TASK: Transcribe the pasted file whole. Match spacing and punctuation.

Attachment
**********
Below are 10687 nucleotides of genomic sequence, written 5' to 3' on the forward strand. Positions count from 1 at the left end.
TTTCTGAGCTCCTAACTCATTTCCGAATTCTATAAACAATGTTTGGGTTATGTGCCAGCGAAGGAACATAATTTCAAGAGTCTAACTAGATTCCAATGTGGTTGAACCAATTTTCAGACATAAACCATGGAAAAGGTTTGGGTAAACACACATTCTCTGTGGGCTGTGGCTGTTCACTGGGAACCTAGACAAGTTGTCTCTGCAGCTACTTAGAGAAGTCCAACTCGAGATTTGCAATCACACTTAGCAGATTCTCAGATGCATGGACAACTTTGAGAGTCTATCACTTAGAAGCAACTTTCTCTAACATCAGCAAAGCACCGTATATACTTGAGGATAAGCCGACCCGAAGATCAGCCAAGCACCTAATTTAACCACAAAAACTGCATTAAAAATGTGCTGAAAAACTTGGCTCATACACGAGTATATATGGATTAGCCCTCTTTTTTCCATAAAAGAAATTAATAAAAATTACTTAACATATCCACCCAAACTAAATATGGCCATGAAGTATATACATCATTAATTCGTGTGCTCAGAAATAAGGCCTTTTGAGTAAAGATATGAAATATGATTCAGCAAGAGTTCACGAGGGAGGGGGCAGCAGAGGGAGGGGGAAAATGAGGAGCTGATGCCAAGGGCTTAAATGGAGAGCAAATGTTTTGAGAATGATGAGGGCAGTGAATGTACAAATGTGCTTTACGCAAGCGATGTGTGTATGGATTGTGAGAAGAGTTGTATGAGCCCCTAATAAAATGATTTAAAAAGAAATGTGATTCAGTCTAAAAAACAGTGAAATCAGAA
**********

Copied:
Below are 10687 nucleotides of genomic sequence, written 5' to 3' on the forward strand. Positions count from 1 at the left end.
TTTCTGAGCTCCTAACTCATTTCCGAATTCTATAAACAATGTTTGGGTTATGTGCCAGCGAAGGAACATAATTTCAAGAGTCTAACTAGATTCCAATGTGGTTGAACCAATTTTCAGACATAAACCATGGAAAAGGTTTGGGTAAACACACATTCTCTGTGGGCTGTGGCTGTTCACTGGGAACCTAGACAAGTTGTCTCTGCAGCTACTTAGAGAAGTCCAACTCGAGATTTGCAATCACACTTAGCAGATTCTCAGATGCATGGACAACTTTGAGAGTCTATCACTTAGAAGCAACTTTCTCTAACATCAGCAAAGCACCGTATATACTTGAGGATAAGCCGACCCGAAGATCAGCCAAGCACCTAATTTAACCACAAAAACTGCATTAAAAATGTGCTGAAAAACTTGGCTCATACACGAGTATATATGGATTAGCCCTCTTTTTTCCATAAAAGAAATTAATAAAAATTACTTAACATATCCACCCAAACTAAATATGGCCATGAAGTATATACATCATTAATTCGTGTGCTCAGAAATAAGGCCTTTTGAGTAAAGATATGAAATATGATTCAGCAAGAGTTCACGAGGGAGGGGGCAGCAGAGGGAGGGGGAAAATGAGGAGCTGATGCCAAGGGCTTAAATGGAGAGCAAATGTTTTGAGAATGATGAGGGCAGTGAATGTACAAATGTGCTTTACGCAAGCGATGTGTGTATGGATTGTGAGAAGAGTTGTATGAGCCCCTAATAAAATGATTTAAAAAGAAATGTGATTCAGTCTAAAAAACAGTGAAATCAGAA